By Melissa Campanelli
Several new programs have recently been introduced by the U.S. Postal Service (USPS) to reach the SOHO market. For example, in March, the USPS began beta-testing the Information-Based Indicia program for small businesses, designed to let you buy stamps online and to make postage fraud easier to detect.
Here's how the system works: A small-business owner buys or rents a USPS-approved manufacturer's hardware or software product. While the systems vary, the hardware usually attaches to a PC's serial port to allow users to automatically add postage to their meters when they're connected to that manufacturer's Web site. Users select the amount of postage desired, their credit card is charged, and the postage is downloaded and stored in a security device. As each electronic stamp is printed on an envelope, the software deducts the postage from the security device.
The only company currently approved by the USPS to offer this system is E-Stamp Corp. (http://www.estamp.com) in Palo Alto, California. It began beta-testing its product in Washington, DC, and trials are expected shortly in the San Francisco area and Tampa, Florida.
Other mail equipment suppliers, including Pitney Bowes Inc. (http://www.pitneybowes.com/soho) in Stamford, Connecticut, and Neopost (http://www.neopost.com) in Hayward, California, are seeking approval for their technologies as well. Neopost has also just introduced PostagePlus, an Internet-based postage imprinting system that doesn't use hardware; users can download electronic stamps from the Internet. The company is waiting for approval from the USPS for this technology.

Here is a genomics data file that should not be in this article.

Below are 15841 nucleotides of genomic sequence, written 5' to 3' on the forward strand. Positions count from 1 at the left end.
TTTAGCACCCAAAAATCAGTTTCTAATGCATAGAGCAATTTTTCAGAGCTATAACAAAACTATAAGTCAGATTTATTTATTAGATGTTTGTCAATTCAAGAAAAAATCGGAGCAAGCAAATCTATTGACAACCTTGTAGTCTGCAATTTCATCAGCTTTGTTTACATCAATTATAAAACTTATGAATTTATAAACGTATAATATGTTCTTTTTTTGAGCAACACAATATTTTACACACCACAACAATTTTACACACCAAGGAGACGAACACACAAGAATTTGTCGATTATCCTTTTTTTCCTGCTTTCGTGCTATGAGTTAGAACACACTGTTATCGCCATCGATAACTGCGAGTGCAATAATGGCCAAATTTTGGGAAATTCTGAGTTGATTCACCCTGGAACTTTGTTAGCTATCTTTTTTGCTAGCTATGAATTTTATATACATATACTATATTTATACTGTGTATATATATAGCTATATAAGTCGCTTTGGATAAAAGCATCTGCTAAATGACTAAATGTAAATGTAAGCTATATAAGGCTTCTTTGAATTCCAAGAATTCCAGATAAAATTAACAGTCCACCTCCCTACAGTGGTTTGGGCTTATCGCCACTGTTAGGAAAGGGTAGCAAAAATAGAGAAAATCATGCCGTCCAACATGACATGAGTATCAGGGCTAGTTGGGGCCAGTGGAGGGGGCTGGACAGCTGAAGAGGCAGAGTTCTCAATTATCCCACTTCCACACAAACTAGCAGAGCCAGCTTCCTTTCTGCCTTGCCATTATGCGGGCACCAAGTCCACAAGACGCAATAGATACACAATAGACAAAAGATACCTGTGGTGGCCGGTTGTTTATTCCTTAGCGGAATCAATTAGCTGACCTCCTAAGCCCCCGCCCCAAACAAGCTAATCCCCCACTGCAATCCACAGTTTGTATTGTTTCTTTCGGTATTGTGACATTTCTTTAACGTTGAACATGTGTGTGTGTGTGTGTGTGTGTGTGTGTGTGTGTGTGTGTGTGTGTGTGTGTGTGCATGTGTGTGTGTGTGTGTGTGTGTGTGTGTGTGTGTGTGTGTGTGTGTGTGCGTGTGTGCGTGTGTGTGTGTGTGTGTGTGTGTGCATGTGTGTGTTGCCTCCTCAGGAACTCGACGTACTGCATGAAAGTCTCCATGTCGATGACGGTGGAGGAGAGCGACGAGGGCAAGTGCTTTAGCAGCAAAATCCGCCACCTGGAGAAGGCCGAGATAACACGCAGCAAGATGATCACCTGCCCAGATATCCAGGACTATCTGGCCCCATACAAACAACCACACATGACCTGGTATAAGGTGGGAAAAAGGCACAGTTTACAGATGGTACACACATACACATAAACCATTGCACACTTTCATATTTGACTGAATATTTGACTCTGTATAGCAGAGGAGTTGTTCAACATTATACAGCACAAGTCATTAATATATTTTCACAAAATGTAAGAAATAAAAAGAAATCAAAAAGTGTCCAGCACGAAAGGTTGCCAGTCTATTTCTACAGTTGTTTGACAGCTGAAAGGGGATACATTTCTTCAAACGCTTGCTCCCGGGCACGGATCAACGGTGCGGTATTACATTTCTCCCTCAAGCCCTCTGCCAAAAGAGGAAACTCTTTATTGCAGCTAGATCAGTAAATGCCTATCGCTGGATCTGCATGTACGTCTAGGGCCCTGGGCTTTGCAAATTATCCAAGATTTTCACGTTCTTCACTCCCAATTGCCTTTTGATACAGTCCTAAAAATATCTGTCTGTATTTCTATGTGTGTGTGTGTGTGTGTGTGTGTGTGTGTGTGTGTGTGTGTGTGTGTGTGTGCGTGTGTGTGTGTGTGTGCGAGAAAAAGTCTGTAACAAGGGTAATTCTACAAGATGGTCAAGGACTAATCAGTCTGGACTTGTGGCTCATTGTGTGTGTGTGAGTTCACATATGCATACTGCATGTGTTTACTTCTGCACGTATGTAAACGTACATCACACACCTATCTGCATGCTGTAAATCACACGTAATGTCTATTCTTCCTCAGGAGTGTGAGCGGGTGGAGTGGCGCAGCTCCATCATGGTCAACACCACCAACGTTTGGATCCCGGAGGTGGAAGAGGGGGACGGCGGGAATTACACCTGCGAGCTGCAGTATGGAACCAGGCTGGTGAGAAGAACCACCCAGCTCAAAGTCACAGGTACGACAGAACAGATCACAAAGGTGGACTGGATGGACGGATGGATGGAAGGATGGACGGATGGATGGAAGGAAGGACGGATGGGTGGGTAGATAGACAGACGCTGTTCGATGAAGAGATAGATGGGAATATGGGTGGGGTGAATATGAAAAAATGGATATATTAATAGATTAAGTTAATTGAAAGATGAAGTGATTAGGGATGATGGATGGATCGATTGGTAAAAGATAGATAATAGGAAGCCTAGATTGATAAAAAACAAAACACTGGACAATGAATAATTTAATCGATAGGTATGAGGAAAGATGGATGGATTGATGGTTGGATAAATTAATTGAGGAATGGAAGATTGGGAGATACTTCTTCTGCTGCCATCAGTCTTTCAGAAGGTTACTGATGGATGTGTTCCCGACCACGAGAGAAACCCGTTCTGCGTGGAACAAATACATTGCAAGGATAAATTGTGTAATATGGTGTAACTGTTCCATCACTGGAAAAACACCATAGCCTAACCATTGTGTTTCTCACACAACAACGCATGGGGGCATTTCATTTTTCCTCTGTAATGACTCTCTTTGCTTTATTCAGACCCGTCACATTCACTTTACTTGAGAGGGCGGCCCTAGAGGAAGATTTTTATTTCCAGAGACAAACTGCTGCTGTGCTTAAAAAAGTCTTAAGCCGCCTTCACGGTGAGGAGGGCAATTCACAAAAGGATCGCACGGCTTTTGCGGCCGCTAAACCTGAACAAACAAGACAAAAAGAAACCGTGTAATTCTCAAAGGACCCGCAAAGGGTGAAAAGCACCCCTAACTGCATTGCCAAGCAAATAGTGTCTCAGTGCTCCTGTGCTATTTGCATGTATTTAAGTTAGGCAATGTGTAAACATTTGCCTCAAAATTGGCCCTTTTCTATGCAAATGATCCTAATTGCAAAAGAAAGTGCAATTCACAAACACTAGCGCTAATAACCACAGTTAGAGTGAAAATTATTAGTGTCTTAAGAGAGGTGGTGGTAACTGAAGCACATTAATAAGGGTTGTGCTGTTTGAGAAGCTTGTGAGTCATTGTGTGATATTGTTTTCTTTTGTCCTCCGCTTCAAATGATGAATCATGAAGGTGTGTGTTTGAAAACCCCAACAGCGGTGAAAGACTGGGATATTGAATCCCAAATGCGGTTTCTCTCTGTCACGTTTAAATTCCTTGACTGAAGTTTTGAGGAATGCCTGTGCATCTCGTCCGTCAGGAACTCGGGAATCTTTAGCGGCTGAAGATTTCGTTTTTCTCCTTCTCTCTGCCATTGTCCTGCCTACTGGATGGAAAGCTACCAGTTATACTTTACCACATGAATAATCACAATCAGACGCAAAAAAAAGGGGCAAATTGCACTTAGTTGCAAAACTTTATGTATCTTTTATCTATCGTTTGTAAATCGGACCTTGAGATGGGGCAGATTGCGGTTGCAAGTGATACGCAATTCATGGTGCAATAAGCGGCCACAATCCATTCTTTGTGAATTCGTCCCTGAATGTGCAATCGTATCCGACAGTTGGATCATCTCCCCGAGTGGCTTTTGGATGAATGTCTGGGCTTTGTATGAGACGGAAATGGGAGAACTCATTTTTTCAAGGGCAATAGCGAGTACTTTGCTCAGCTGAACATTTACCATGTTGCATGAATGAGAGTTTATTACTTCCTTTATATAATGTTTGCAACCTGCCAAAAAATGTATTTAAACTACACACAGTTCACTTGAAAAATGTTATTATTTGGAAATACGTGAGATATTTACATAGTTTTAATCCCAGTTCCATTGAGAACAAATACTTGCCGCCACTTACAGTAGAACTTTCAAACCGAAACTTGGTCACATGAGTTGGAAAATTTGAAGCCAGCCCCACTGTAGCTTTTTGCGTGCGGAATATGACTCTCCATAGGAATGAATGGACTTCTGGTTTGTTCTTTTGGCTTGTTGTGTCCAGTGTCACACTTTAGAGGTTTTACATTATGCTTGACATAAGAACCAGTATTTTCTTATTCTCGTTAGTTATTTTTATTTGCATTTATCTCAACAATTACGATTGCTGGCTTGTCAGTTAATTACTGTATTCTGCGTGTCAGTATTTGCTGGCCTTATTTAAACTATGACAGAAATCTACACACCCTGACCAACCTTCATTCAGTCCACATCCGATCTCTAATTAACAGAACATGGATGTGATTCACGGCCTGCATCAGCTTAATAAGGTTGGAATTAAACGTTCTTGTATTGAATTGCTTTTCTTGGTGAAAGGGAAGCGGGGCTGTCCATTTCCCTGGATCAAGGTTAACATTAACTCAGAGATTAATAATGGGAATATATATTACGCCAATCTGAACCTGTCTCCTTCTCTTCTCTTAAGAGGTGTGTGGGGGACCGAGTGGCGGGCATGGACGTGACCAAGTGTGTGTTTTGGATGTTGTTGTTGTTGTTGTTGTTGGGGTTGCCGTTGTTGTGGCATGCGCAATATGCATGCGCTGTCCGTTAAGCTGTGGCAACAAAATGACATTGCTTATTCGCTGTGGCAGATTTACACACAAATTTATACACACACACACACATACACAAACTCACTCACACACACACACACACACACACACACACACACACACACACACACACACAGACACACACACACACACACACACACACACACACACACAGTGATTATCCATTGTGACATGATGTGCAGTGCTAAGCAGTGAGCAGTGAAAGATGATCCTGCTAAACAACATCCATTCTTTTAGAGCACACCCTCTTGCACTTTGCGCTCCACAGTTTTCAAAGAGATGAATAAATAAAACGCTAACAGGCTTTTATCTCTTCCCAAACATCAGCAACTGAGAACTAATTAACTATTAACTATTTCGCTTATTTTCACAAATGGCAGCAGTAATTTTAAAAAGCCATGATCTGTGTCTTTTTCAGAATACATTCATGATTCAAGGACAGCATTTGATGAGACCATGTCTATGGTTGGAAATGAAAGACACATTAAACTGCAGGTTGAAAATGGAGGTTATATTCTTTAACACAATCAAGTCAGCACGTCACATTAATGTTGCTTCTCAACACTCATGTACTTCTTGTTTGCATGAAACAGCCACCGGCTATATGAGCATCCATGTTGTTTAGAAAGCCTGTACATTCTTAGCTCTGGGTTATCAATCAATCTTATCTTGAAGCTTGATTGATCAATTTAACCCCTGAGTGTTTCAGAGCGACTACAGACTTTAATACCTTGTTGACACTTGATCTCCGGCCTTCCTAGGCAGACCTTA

Microsoft Office 97 Small Business Edition version 2.0 includes Direct Mail Manager, designed to provide small businesses with the tools needed to create, print, mail and manage direct mailings. Users can match addresses and verify mailings through an online connection to the USPS' national ZIP+4 address database, which lets businesses check their mailing lists for correct addresses, postal codes and duplicates. The software also includes an Internet-based "mailroom" that allows users to design, print, address and mail documents such as fliers, brochures, postcards and letters. Microsoft Office 97 Small Business Edition version 2.0 costs $249 for current Office users and $499 for new users. For more information, visit http://www.microsoft.com
John W. Verity is a writer in Brooklyn, New York, who has covered the computer industry for 21 years. Send your computer questions to John at firstname.lastname@example.org